A ground-breaking study has revealed how spending time in and around Hong Kong’s ‘blue spaces’ (harbours, coastlines and beaches) is linked to better health and wellbeing, especially for older adults.
The team found that local residents with a view of the water from their home reported better health. Meanwhile, those who regularly visit such environments in their free time reported higher wellbeing and had a lower risk of depression.
The study, published in Health and Place, is believed to be the first of its kind to be conducted in Asia, and in a city as large as Hong Kong anywhere in the world. The research is the result of a collaboration between the Chinese University of Hong Kong (CUHK) and the University of Exeter in the UK, as part of the Joint Centre for Environmental Sustainability and Resilience (ENSURE).
Lead CUHK researcher Professor Martin Wong and his team surveyed 1,000 people visiting a cancer screening centre linked to the Jockey Club School of Public Health and Primary Care. The nature of the screening meant that 80 per cent of respondents were aged over 50. They asked participants questions about their contact with the sea and other water bodies, as well as their health and wellbeing.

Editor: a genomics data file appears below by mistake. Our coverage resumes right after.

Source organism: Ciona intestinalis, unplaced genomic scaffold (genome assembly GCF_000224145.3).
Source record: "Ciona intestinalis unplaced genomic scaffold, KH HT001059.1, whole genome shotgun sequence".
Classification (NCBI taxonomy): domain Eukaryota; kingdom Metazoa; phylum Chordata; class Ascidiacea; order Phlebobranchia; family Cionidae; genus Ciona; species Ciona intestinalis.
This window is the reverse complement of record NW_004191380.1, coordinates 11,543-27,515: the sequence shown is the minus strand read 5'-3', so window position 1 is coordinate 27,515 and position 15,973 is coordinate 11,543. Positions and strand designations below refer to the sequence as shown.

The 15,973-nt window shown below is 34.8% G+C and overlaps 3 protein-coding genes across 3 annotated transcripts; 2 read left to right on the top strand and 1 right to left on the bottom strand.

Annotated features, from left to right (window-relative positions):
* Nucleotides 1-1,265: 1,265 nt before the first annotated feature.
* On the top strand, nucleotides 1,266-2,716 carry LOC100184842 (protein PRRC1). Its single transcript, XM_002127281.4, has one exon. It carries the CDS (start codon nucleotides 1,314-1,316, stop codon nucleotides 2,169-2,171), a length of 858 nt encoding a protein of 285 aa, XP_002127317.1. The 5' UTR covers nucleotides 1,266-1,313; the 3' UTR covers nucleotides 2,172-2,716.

Dr Jo Garrett, from the University of Exeter, said: “Our evidence suggests that Hong Kong’s harbours, beaches and other natural blue spaces could be an important public health resource, at least for older residents. We found that people with a view of these environments reported better health, while those who visited regularly reported better wellbeing. We can’t yet say that the contact with blue spaces caused this improvement – however we accounted for factors such as income and age, so we’re confident in our results.”
The researchers found that people were more likely to visit Hong Kong’s blue spaces if they lived within a 10-15 minute walk and felt there were good facilities and wildlife to see. Visiting for at least an hour or more, and engaging in higher-intensity activities while there, were also linked to higher wellbeing.
CUHK’s Professor Martin Wong, concluded: “This study contributes to a growing body of evidence worldwide suggesting that contact with blue spaces benefits human health and wellbeing. The study could help shape preservation efforts, and future programmes to encourage people to optimise the potential benefits of experiencing their natural water environments, both here in Hong Kong and globally. We’re now engaged in research with our Exeter colleagues to see if these findings are replicated globally.”
The paper, entitled ‘Urban blue space and health and wellbeing in Hong Kong: Results from a survey of older adults’ is published in Health and Place.